It is otherwise known by the term ‘Larceny’. It is committed when a person knowingly takes, without consent or a proper claim in good faith, takes possession (appropriation) with the intention of depriving the person of the thing that has been stolen. Theft can be a wide-ranging offence, from street thievery all the way up the corporate theft. The onus is on the prosecution to assert that the person had the requisite mens rea (intention) that they were indeed thieving the items in dishonesty. This may be difficult to establish in corporate theft cases as seen in R v Senese  VSCA 136 where the accused asserted the defence that he believed that he had the authority to deal with shareholders money in an ‘impugned manner’ as he wished.
If you have been charged with theft it is highly advisable you retain a lawyer.
Handling stolen goods
“A person handles stolen goods if knowing or believing them to be stolen
goods he dishonestly receives the goods or brings them into Victoria, or
dishonestly undertakes or assists in bringing them into Victoria or in their
retention, removal, disposal or realization by or for the benefit of another person, or if he arranges to do so.”
Interestingly, if a wife (and presumably de-facto partners) receive stolen goods from their partners that will not operate as a defence to this crime. The prosecution must prove knowledge that the property is stolen, and willful blindness is not a defence. Obviously they must also prove that the property is indeed stolen property. Lastly, the prosecution must prove that the person charged was in possession of the property.
The offence of burglary is contained with s.76 and aggravated burglary is found with s.77. Burglary is the entry of a building as a trespasser with the intention of committing an offence. In old common law cases burglary was exclusively only during the night period (as opposed the daylight offence with the same elements, called housebreaking).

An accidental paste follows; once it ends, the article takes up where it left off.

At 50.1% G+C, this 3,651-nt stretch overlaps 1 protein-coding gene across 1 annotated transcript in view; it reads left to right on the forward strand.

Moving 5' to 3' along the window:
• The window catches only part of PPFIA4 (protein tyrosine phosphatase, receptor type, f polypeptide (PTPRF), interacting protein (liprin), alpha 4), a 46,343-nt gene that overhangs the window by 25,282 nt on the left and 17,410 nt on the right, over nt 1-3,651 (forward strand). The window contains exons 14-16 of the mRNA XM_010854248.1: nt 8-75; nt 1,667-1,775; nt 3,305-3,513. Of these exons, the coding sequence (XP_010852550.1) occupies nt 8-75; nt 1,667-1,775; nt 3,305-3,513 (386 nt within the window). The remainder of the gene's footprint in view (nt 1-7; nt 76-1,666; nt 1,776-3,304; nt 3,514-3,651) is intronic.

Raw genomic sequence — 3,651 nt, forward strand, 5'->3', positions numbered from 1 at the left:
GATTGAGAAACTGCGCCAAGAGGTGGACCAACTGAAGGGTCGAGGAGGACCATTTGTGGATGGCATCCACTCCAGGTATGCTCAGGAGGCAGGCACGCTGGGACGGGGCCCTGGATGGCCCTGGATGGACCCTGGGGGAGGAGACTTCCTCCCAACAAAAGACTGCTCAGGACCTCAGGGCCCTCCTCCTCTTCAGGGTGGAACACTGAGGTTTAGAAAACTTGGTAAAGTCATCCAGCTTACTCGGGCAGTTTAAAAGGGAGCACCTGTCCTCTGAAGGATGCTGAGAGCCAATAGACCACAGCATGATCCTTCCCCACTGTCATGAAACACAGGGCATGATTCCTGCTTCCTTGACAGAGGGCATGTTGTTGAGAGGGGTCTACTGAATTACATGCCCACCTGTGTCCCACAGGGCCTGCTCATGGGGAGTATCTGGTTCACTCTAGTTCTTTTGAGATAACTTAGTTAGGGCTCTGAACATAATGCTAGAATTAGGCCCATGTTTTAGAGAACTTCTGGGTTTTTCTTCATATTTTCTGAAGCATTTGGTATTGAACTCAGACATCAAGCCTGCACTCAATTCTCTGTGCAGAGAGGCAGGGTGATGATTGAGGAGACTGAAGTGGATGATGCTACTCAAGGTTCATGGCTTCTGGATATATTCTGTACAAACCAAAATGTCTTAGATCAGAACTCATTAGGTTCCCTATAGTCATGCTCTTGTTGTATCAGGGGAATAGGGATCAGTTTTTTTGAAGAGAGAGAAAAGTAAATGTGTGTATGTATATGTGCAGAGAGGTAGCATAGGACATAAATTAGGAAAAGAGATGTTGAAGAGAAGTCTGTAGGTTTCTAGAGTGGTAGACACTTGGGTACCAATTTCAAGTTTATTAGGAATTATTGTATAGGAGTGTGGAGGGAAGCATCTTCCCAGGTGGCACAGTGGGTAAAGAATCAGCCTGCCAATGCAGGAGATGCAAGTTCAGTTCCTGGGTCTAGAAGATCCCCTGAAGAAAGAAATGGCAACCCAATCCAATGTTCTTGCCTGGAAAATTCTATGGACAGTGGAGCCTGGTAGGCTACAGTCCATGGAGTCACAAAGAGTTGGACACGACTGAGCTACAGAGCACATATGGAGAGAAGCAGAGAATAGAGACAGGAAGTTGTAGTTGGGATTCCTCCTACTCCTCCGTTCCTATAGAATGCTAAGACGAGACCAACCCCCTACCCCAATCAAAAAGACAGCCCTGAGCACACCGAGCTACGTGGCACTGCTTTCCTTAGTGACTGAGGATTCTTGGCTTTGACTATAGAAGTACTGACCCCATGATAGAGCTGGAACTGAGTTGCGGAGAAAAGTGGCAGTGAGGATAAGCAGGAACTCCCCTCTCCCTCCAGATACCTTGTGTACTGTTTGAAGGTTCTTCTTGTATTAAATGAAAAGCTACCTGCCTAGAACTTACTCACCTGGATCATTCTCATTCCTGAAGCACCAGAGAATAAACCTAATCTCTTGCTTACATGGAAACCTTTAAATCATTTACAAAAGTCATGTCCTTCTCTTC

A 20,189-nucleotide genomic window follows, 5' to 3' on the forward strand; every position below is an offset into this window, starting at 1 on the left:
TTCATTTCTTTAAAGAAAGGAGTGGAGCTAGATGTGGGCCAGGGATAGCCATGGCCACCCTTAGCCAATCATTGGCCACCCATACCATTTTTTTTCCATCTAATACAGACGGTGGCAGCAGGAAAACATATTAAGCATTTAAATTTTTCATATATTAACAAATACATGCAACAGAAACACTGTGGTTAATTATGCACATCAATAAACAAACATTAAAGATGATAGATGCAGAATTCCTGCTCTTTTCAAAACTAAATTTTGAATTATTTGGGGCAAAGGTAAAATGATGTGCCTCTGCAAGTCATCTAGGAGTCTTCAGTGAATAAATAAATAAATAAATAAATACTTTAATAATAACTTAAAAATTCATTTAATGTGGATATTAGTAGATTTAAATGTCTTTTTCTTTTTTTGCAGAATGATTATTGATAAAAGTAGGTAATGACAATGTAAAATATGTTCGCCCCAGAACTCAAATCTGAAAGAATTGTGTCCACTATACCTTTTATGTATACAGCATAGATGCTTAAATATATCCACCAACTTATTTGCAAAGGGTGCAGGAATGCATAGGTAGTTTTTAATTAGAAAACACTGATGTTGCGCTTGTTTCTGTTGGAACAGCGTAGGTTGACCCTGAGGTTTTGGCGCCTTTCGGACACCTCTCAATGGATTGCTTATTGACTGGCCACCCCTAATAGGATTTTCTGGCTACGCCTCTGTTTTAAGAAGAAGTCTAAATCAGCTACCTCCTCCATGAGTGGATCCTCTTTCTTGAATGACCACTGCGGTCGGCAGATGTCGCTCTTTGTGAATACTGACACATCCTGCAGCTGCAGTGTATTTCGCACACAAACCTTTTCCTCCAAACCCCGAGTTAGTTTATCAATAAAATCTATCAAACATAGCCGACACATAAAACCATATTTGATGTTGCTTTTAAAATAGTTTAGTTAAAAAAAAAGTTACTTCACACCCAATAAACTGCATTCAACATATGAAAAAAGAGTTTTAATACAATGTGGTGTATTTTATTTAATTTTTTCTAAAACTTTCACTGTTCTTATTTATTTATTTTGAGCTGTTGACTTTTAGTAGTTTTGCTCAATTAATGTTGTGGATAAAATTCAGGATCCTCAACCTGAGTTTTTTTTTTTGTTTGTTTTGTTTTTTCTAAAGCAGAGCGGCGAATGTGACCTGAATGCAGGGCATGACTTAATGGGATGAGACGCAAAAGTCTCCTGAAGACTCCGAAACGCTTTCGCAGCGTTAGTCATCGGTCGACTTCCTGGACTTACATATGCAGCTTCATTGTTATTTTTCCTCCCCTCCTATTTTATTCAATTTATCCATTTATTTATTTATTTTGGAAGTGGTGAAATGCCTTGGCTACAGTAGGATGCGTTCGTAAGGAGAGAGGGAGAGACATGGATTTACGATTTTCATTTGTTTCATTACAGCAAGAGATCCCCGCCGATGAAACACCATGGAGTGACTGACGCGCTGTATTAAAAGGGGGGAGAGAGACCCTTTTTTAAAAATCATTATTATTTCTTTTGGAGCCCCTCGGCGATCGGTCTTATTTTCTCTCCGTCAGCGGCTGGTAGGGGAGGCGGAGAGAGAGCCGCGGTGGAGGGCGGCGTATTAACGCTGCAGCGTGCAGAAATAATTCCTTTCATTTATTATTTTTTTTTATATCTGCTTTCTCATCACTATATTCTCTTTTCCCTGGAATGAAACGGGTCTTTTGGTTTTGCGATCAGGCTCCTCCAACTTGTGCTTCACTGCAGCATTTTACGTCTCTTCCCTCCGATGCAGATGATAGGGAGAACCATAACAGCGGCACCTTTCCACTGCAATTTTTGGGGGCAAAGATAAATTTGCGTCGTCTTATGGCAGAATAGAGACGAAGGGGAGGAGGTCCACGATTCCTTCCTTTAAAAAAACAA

A burglary becomes ‘aggravated’ when a person carries an offensive weapon (usually a gun but it can be explosives). Note that s.77 extends aggravated burglary to ‘imitation’ guns – such as BB guns or potentially anything that could look to be a weapon. The Victorian case DPP v Woodward  VSC 299 was a question of law regarding whether a person charged with aggravated burglary who simply had a ‘pocket knife’ in his short pockets qualified as an offensive weapon. The accused was acquitted.
A person can still be a trespasser even if they are allowed to enter, but entered with an intention to steal or commit an offence. They can therefore still be charged with burglary. An interesting case that illustrates this point is the English case of R v Collins  1 QB 100 where the accused was appealing a conviction of burglary with intent to rape. He climbed a ladder and saw the victim was asleep and lying naked in her room. He climbed back down the ladder, took of all his clothing except for his socks, and climbed back up the ladder. The victim saw the accused in the moonlight but could not make out his features, and beckoned to him to come inside. She mistook him for her boyfriend. Intercourse ensued and it was only after that she realised that the accused was not her boyfriend. The Queens Bench (an English court) quashed the conviction as prosecution must prove that the accused knew he was not welcome or was recklessly determined to enter the premises he was welcome or not.
An Australian High Court case that deals with the ‘limited’ authority granted by the owner and where that authority is exceeded (by removing items) is the case of Barker v R  HCA 18.
If you have been charged with any of these crimes it is imperative that you contact a lawyer. Grigor Lawyers can can advise and represent you in these matters.